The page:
Litigation, conduct costs push RBS to £7bn loss

RBS chief executive Ross McEwan

Royal Bank of Scotland said it made an attributable loss in 2016 of £6.95 billion which included litigation and conduct costs of £5.87 billion and restructuring costs of £2.1 billion.

RBS said its core businesses of personal and business banking, commercial and private banking, and NatWest Markets reported adjusted operating profit of £4.25 billion, up 4%.

“In 2016 RBS made an attributable loss of £7 billion, mostly reflecting charges for outstanding litigation and conduct, and costs associated with restructuring of the bank,” said RBS CEO Ross McEwan.

“The financial impact of these issues is a difficult but necessary step in working through the bank’s legacy issues.

“These costs are a stark reminder of what happens to a bank when things go wrong and you lose focus on the customer, as this bank did before the financial crisis.

“The more progress we have made on clearing these past issues, enables us to sharpen our focus on the core go forward bank.”

RBS shares fell about 6% to around 236p, giving it a stock market value of roughly £29 billion.

RBS reported an operating loss before tax of £4.08 billion for 2016, compared with an operating loss of £2.7 billion in 2015.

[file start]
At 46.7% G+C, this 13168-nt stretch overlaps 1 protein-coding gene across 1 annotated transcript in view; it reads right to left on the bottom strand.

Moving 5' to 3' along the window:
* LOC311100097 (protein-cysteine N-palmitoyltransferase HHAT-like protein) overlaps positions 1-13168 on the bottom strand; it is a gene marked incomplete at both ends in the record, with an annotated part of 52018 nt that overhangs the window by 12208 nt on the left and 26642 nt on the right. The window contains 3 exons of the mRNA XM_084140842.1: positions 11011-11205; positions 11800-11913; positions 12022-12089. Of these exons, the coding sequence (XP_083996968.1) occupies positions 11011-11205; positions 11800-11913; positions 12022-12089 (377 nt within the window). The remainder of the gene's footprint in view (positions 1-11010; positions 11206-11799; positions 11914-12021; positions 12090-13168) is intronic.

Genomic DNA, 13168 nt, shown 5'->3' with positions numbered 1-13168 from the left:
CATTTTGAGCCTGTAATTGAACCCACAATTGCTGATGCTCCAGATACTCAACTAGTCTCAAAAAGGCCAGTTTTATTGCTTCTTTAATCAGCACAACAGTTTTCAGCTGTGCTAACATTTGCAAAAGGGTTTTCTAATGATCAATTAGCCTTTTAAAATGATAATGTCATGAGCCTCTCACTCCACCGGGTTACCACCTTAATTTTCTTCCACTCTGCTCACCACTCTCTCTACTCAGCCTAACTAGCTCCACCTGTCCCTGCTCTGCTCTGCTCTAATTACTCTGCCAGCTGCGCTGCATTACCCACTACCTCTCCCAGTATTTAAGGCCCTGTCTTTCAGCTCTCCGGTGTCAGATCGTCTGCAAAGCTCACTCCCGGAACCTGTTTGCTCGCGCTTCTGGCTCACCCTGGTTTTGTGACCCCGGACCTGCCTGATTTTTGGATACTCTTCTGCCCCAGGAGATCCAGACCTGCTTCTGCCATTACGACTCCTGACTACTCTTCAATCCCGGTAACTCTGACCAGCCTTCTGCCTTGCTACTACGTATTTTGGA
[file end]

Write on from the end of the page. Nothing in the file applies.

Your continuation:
McEwan added: “We made good progress throughout 2016 against our strategy.

“Our core business generated £4.2 billion in adjusted pre-tax operating profit for the year – that’s an average of £1 billion per quarter for the last eight quarters.

“We were the fastest growing large bank in the UK last year, with £24 billion of new lending into the UK economy supporting over a million businesses and home owners.

“This bank has great potential.

“We believe that by going further on cost reduction and faster on digital transformation we will deliver a simpler, safer and even more customer-focused bank.”

Ian Gordon, analyst at Investec Bank, wrote in a note to clients: “There is, we think, a perfectly respectable ‘underlying’ business performance buried under all this …

“But we do not expect it to start to emerge before 2018, nor translate into anything akin to ‘normal’ profitability before 2020.”